Assisted by volunteer facilitators and mentors from across the country, NCUF will provide the CUDE curriculum to 48 participants, including three from Africa. Sixteen participants from North and South Carolina will also participate in the Winter DE class.

The Carolina CUDEs will provide volunteer support to the National Credit Union Foundation throughout the week-long event, including transportation and on-site facilitation of the core curriculum.

"We’re thrilled to be able to offer a third CUDE program, and sincerely appreciate the Carolina DEs for their assistance in coordinating this new offering,” shared Lois Kitsch, NCUF’s Program Director for the CUDE Program. "Credit unions succeed by working together, and their volunteer efforts will impact the lives of each person attending Winter DE.”

The CUDE program concludes with project presentations and graduation on Tuesday, January 28. Credit union staff are welcome to attend this event, which takes place from 10:00 am until 3:30 pm. For more information, please contact Lois Kitsch.

Tags:  Credit Union Development Education  National CU Foundation 

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Principle 3: SAFE FCU returns $2 million to members

Posted By Jeff Hardin, Friday, January 10, 2014
Updated: Friday, January 10, 2014

Principle Three: Member economic participation. The more members use the credit union, the more both the members and the cooperative benefit.  

SAFE Federal Credit Union members received extra benefits December 31, 2013 when bonus dividends and loan interest rebates totaling $2.0 million were posted to accounts. Deposit accounts, including certificates, received a 20 percent bonus based on dividends received in 2013. Loan accounts (except credit cards) received a 7 percent interest rebate based on total interest paid in 2013.

"The unique structure and philosophy of credit unions makes it possible for our Board of Directors to declare year-end bonus returns,” said SAFE President/CEO Beverly A. Gagne. Credit unions are not-for-profit financial cooperatives owned solely by members, so borrowers and savers alike share in the earnings, she explained, adding that credit union balance sheets are not affected by the volatility of the stock market.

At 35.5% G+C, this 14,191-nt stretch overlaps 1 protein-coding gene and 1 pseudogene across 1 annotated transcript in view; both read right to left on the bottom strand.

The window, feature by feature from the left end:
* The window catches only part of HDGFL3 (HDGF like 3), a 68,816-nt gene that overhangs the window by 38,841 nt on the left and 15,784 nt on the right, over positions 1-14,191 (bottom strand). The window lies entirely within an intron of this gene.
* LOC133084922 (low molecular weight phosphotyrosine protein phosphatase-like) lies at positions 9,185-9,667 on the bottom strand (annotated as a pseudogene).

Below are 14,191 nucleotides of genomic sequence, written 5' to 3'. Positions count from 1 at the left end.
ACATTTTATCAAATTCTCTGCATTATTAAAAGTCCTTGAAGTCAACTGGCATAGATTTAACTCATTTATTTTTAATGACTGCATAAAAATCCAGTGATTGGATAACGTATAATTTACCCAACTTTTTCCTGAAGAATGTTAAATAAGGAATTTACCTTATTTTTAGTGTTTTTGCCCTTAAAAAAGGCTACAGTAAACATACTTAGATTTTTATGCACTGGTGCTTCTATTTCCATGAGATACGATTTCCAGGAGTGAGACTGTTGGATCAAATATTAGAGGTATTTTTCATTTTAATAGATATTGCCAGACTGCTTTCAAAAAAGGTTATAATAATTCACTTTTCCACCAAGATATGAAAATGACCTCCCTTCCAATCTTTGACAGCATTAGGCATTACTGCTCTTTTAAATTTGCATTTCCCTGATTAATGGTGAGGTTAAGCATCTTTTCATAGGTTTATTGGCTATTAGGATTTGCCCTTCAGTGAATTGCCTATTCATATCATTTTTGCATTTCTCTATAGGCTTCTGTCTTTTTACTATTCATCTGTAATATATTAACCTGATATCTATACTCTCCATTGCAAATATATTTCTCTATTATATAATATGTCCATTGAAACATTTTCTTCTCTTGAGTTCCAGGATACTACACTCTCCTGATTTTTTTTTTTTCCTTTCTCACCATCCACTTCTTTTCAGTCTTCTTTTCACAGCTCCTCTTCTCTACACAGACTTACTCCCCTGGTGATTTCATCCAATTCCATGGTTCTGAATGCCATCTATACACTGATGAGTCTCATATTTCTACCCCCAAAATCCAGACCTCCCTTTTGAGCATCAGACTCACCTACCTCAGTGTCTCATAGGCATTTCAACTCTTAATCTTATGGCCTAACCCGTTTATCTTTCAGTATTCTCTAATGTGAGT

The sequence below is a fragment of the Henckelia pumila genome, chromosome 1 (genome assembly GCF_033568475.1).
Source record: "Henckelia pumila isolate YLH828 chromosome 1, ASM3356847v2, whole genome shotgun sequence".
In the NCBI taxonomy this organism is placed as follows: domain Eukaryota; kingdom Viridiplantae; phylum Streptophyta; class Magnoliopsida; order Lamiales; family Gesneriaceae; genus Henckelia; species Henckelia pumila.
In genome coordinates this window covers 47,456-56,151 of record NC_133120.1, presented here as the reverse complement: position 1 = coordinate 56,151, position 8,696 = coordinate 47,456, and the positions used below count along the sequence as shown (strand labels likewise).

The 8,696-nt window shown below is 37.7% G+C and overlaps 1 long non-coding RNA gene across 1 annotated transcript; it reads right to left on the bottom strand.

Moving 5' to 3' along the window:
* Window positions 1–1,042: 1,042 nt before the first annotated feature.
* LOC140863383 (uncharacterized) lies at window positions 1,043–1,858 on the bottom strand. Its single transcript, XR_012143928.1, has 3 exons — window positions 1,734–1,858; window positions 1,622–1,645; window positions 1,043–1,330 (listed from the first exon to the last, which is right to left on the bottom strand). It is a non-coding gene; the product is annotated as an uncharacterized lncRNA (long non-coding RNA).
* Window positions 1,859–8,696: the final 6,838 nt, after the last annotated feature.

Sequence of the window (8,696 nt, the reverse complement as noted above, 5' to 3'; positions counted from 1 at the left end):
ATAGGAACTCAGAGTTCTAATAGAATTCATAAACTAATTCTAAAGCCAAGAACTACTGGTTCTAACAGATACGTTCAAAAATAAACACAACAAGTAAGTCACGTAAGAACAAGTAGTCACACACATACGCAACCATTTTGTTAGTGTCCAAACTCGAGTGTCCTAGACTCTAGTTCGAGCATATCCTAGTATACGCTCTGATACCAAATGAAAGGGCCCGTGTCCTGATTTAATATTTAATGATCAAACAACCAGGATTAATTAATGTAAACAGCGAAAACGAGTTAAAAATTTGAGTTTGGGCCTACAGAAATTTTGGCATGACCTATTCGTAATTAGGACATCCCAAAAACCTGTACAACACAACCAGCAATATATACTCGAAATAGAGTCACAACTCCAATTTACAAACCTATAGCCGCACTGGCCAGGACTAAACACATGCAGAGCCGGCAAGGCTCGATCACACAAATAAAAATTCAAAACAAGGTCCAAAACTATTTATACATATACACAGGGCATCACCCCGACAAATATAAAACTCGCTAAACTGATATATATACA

"We are delighted to be able to provide this ‘extra return’ to our members, on top of the competitive rates they have received all year,” Gagne continued. "We can’t think of a better way to say to our members that at SAFE, membership matters.”

SAFE has paid bonus dividends annually for the past 18 years and loan interest rebates for the past eleven years.

"We appreciate our members’ support of SAFE and thank them for making 2013 successful despite the rocky economy,” added Gagne. "While some other institutions have been severely tested this past year, SAFE reported solid earnings, core financial strength, and loan growth. This is just one of the ways we share our success with the members who made it possible.”

Tags:  Pee Dee Chapter  SAFE FCU 

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Principle 3: Premier FCU returns earnings to membership

Posted By Jeff Hardin, Monday, January 06, 2014
Updated: Thursday, January 16, 2014

Principle Three: Member economic participation. The more members use the credit union, the more both the members and the cooperative benefit.

For the fourth consecutive year, members of Premier Federal Credit Union received 5% of the interest paid in 2013 on eligible loans. More than 8,600 members received a portion of the $244,000 given back through a deposit to their savings account. Over the past four years, more than $947,000 has been returned to members in the form of an annual interest rebate.